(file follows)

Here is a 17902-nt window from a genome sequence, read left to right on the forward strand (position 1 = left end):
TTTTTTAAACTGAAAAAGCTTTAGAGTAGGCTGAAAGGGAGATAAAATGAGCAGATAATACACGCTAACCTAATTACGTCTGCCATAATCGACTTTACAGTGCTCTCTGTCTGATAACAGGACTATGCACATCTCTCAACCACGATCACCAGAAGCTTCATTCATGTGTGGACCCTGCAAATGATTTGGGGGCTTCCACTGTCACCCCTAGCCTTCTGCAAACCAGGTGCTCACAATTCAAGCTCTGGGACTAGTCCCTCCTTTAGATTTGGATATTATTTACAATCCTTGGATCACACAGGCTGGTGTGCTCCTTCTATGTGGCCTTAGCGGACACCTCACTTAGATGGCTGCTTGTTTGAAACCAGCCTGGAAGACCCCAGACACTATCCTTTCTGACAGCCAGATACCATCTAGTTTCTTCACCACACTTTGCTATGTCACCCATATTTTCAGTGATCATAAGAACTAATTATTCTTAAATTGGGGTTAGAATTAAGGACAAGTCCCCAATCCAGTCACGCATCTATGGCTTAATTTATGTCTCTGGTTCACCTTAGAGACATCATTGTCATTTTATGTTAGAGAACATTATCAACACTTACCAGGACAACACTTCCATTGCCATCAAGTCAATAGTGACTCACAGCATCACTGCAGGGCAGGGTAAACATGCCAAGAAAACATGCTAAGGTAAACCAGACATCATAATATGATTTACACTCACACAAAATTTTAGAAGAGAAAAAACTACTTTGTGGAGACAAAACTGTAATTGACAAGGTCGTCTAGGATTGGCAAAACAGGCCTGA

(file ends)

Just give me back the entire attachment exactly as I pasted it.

Here is a 17902-nt window from a genome sequence, read left to right on the forward strand (position 1 = left end):
TTTTTTAAACTGAAAAAGCTTTAGAGTAGGCTGAAAGGGAGATAAAATGAGCAGATAATACACGCTAACCTAATTACGTCTGCCATAATCGACTTTACAGTGCTCTCTGTCTGATAACAGGACTATGCACATCTCTCAACCACGATCACCAGAAGCTTCATTCATGTGTGGACCCTGCAAATGATTTGGGGGCTTCCACTGTCACCCCTAGCCTTCTGCAAACCAGGTGCTCACAATTCAAGCTCTGGGACTAGTCCCTCCTTTAGATTTGGATATTATTTACAATCCTTGGATCACACAGGCTGGTGTGCTCCTTCTATGTGGCCTTAGCGGACACCTCACTTAGATGGCTGCTTGTTTGAAACCAGCCTGGAAGACCCCAGACACTATCCTTTCTGACAGCCAGATACCATCTAGTTTCTTCACCACACTTTGCTATGTCACCCATATTTTCAGTGATCATAAGAACTAATTATTCTTAAATTGGGGTTAGAATTAAGGACAAGTCCCCAATCCAGTCACGCATCTATGGCTTAATTTATGTCTCTGGTTCACCTTAGAGACATCATTGTCATTTTATGTTAGAGAACATTATCAACACTTACCAGGACAACACTTCCATTGCCATCAAGTCAATAGTGACTCACAGCATCACTGCAGGGCAGGGTAAACATGCCAAGAAAACATGCTAAGGTAAACCAGACATCATAATATGATTTACACTCACACAAAATTTTAGAAGAGAAAAAACTACTTTGTGGAGACAAAACTGTAATTGACAAGGTCGTCTAGGATTGGCAAAACAGGCCTGA